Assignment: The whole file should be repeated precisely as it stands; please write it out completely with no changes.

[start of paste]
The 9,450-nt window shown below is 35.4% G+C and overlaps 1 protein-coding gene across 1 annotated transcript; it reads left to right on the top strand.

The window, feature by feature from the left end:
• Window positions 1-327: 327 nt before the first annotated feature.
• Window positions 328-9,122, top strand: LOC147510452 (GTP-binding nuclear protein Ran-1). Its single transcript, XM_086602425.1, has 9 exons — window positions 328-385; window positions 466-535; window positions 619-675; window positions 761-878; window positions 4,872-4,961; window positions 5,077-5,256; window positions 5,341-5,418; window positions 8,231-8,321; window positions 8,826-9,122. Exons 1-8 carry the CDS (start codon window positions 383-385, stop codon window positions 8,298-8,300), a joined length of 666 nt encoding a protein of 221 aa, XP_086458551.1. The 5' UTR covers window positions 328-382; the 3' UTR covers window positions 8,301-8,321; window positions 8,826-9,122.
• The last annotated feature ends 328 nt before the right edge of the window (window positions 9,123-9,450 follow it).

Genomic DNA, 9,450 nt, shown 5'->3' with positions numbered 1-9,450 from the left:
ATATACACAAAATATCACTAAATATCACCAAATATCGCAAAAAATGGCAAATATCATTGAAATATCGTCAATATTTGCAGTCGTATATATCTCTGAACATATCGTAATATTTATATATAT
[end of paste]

The 9,450-nt window shown below is 35.4% G+C and overlaps 1 protein-coding gene across 1 annotated transcript; it reads left to right on the top strand.

The window, feature by feature from the left end:
• Window positions 1-327: 327 nt before the first annotated feature.
• Window positions 328-9,122, top strand: LOC147510452 (GTP-binding nuclear protein Ran-1). Its single transcript, XM_086602425.1, has 9 exons — window positions 328-385; window positions 466-535; window positions 619-675; window positions 761-878; window positions 4,872-4,961; window positions 5,077-5,256; window positions 5,341-5,418; window positions 8,231-8,321; window positions 8,826-9,122. Exons 1-8 carry the CDS (start codon window positions 383-385, stop codon window positions 8,298-8,300), a joined length of 666 nt encoding a protein of 221 aa, XP_086458551.1. The 5' UTR covers window positions 328-382; the 3' UTR covers window positions 8,301-8,321; window positions 8,826-9,122.
• The last annotated feature ends 328 nt before the right edge of the window (window positions 9,123-9,450 follow it).

Genomic DNA, 9,450 nt, shown 5'->3' with positions numbered 1-9,450 from the left:
ATATACACAAAATATCACTAAATATCACCAAATATCGCAAAAAATGGCAAATATCATTGAAATATCGTCAATATTTGCAGTCGTATATATCTCTGAACATATCGTAATATTTATATATAT